Transforming the System


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Eliminating the criminalization of aspects of homelessness

No one should face discrimination – and especially prosecution or imprisonment – because they do not have a place to live. Yet, as access to affordable housing has decreased, there has been an uptick in laws that criminalize homelessness. Local governments have relied upon the police to address homelessness rather than adopting problem-solving strategies that increase access to affordable housing and social services. For example, investing in programs that adopt a Housing First approach, which “prioritizes providing people experiencing homelessness with permanent housing as quickly as possible – and then providing voluntary supportive services as needed.”

Furthermore, criminalizing aspects of the consequences of homelessness has the effect of further marginalizing communities that already face marginalization. LGBTQ youth often find themselves without homes after facing rejection from their families. When on the streets, they often complain of police profiling and harassment, leading to further marginalization. It is important that governments instead increase access to housing, ensure that there are mental health services available, and adopt measures that eliminate discrimination based on housing status.

To address this issues, the Department of Justice:

  • “[S]hould issue guidance to state and local governments on the constitutionality and cost-effectiveness of anti-homeless ordinances, intervene in litigation challenging such ordinances, incorporate investigation of civil rights abuses of homeless people as a standard practice in federal pattern and practice investigations, and include provisions addressing discriminatory policing of homeless people in federal consent decrees.”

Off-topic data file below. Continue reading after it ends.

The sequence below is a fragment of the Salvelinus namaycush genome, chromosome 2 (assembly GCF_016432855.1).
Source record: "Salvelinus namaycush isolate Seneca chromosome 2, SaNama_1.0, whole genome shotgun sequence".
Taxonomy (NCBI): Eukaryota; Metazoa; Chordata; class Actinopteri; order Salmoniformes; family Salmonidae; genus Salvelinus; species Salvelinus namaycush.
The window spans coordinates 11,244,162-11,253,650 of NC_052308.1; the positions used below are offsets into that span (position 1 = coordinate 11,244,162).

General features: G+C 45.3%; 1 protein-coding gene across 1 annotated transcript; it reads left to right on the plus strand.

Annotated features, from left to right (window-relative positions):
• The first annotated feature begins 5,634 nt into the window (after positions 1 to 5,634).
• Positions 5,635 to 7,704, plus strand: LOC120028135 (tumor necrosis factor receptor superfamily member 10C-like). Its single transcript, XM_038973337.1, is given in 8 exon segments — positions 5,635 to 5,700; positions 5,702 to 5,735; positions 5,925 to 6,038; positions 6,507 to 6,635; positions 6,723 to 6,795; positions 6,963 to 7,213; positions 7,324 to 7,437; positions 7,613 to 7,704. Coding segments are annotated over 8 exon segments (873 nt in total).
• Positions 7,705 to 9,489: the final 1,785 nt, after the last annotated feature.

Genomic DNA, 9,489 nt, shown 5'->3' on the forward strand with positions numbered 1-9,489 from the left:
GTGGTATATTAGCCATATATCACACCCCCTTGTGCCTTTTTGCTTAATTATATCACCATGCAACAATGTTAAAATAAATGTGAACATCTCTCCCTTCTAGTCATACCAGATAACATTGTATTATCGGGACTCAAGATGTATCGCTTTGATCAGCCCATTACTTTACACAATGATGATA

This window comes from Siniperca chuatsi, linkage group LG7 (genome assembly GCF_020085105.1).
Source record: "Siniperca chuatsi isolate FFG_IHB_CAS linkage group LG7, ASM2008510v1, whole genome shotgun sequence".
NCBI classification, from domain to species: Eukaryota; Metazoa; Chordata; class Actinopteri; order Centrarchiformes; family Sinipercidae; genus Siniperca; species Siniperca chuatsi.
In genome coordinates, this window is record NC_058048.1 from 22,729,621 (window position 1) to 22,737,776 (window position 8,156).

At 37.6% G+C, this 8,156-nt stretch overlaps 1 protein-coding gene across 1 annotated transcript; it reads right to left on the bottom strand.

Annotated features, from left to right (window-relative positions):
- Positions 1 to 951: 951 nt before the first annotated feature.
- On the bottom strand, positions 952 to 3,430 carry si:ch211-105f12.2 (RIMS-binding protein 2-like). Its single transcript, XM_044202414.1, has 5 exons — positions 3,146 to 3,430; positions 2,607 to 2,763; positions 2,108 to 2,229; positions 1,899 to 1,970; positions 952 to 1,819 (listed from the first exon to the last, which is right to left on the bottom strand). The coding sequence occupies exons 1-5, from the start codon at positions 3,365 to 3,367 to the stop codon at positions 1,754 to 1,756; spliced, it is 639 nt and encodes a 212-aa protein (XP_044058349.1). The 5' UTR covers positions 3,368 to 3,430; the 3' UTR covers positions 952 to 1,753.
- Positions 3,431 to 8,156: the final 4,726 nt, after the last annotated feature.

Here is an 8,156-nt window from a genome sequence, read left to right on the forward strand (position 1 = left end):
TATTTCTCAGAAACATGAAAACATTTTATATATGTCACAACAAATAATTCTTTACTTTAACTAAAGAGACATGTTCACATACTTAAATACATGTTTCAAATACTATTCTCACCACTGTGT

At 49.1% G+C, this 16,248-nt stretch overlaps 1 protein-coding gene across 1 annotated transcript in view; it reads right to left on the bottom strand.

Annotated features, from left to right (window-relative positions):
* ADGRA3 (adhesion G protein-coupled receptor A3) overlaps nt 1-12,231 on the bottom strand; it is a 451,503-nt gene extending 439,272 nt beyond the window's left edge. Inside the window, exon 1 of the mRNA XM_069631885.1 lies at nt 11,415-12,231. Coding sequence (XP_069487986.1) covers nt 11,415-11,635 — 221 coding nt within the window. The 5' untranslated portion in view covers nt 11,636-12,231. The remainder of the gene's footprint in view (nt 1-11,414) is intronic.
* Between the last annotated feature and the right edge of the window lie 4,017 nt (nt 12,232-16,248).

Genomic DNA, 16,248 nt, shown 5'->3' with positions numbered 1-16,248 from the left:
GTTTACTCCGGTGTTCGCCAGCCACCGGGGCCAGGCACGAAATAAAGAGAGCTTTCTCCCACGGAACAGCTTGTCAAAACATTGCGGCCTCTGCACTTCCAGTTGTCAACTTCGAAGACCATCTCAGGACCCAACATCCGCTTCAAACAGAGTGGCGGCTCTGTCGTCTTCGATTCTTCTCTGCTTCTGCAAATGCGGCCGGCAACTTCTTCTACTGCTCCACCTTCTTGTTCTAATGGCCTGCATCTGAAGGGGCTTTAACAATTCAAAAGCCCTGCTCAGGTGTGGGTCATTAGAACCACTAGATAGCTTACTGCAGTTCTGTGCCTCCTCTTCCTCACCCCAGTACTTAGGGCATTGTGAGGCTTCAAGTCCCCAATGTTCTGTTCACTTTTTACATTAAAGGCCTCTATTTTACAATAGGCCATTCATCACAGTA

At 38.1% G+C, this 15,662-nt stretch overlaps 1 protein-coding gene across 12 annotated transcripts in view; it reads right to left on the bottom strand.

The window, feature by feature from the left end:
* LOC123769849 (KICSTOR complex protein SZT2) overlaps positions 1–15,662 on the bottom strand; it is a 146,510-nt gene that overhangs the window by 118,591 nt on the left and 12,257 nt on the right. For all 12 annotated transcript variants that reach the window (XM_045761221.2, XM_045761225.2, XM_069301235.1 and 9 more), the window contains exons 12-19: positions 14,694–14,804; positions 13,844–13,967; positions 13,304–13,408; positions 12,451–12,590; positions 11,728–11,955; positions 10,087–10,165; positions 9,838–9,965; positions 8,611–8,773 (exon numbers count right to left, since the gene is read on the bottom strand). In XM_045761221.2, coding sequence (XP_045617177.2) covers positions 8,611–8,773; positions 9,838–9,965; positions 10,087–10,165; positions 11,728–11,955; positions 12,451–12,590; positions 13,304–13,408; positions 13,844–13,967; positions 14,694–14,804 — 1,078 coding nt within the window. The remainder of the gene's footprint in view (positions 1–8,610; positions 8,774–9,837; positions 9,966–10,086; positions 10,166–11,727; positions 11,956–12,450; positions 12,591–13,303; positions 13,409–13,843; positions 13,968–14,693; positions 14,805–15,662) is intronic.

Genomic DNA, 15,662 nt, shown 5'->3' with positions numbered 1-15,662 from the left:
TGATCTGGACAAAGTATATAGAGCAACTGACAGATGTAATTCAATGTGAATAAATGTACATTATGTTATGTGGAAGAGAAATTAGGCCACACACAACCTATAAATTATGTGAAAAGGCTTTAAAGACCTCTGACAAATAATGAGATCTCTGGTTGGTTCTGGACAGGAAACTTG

The U.S. Interagency Council on Homelessness should “publicly oppose specific local criminalization measures, as well as inform local governments of their obligations to respect the rights of homeless individuals.”

Local and state governments should do the following:

  • Prohibit the profiling of individuals on the basis of perceived housing status;
  • Curtail enforcement of loitering and related offenses;
  • Invest in more comprehensive long-term and short-term housing options, and ensure that placements respect individuals self-identified gender specifications;
  • Eliminate policies and practices that in effect result in the incarceration and increased policing of homelessness;
  • Improve police training on interacting with homeless communities, including “police training curricula to improve relationships with LGBTQ youth and decrease profiling, harassment, and abuse;”
  • Ensure that the impact of homelessness on a person’s financial circumstances and efforts to earn money is considered in an ability-to-pay hearing when a homeless person is charged with nonpayment of fines and fees.
  • Enact an enforceable Homeless Bill of Rights measure that ensures that homelessness is not treated as a crime.

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